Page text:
11/09/2015 11:29 EST | Updated 11/09/2015 11:59 EST

Alberta To Recognize Military Credentials For Commercial Drivers Licences

Canadian Pacific/Flickr
I dedicate this series of photos to Will S, who would have loved to be in Toronto to see the parade, and to Greg's Southern Ontario, who reminded me to come out and enjoy a good parade on a fine day. Between 1812 and 1814, British North America and the United States waged an on-and-off war between what is now Canada the U.S. The war was actually part of the larger Anglo-French conflict fought thousands of miles away, but geo-political events brought the conflict to North America. Ironically, one cannot even say decisively who won the War of 1812. In the end, both the British Forces in North America (along with the pro-British Native Indians) and the Americans pretty much got tired of killing each other... they signed a treaty and peace returned. But the fact that British North America didn't lose to the United States was important to Canada in the sense that Canada was not annexed by the U.S., and today remains an independent country. <a href="" rel="nofollow"></a> This Battle of York (Toronto used to be known as York) Parade is part of the bicentennial commemoration of the War of 1812.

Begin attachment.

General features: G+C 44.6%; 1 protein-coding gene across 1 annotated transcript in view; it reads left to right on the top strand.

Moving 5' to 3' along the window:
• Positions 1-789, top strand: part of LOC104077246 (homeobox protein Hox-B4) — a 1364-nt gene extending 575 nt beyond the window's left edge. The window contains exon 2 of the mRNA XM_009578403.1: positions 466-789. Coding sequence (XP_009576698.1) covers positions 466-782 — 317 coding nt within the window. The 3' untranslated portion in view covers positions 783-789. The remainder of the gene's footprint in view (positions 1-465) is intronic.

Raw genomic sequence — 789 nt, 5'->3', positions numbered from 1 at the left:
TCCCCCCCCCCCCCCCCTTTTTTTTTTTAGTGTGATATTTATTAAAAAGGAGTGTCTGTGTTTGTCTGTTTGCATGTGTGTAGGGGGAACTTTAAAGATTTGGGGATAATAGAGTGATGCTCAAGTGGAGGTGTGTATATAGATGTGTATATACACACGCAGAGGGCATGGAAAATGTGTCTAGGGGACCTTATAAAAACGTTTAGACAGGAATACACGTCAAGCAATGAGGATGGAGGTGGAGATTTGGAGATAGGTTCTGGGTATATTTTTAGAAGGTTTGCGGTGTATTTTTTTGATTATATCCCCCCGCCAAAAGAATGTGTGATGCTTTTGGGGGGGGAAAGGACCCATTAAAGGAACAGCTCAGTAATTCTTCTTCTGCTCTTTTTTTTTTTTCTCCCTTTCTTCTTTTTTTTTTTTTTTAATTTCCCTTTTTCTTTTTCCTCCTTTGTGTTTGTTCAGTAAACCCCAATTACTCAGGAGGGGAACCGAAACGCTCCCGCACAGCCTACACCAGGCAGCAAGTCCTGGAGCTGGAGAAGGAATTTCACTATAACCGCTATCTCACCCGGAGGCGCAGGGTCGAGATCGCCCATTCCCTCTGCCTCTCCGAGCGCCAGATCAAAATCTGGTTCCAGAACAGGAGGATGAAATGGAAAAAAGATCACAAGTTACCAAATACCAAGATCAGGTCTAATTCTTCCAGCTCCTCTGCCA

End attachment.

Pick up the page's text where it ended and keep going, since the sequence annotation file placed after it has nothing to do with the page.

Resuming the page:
EDMONTON — Alberta has announced it has joined several other provinces in accepting military credentials for commercial driving licences.

The province says in a news release that the agreement will allow current and retired Canadian Forces members to operate commercial vehicles without additional testing.

It says that previously, military veterans were unable to transfer their credentials when they left the military.

Specifically, the agreement allows conversion from the DND 404 licence to Alberta drivers licence classes 1 through 5.

That would allow applicants to drive semi-tractors, large trucks, buses and limousines.

The province says the move will address labour shortages in the commercial trucking industry.

"I am proud that we are helping those who have sacrificed so much for Albertans make an easier transition to new, well-paying jobs,'' Alberta Transportation Minister Brian Mason said in the release.

The province says it signed the agreement in June. Since then, two retired and 47 active members of the Canadian Forces have applied. Of those, it says more than two-thirds have transitioned to Alberta drivers licences.

Other provinces, including Ontario, Manitoba, Quebec and Newfoundland and Labrador already recognize Department of National Defence 404 equivalencies.

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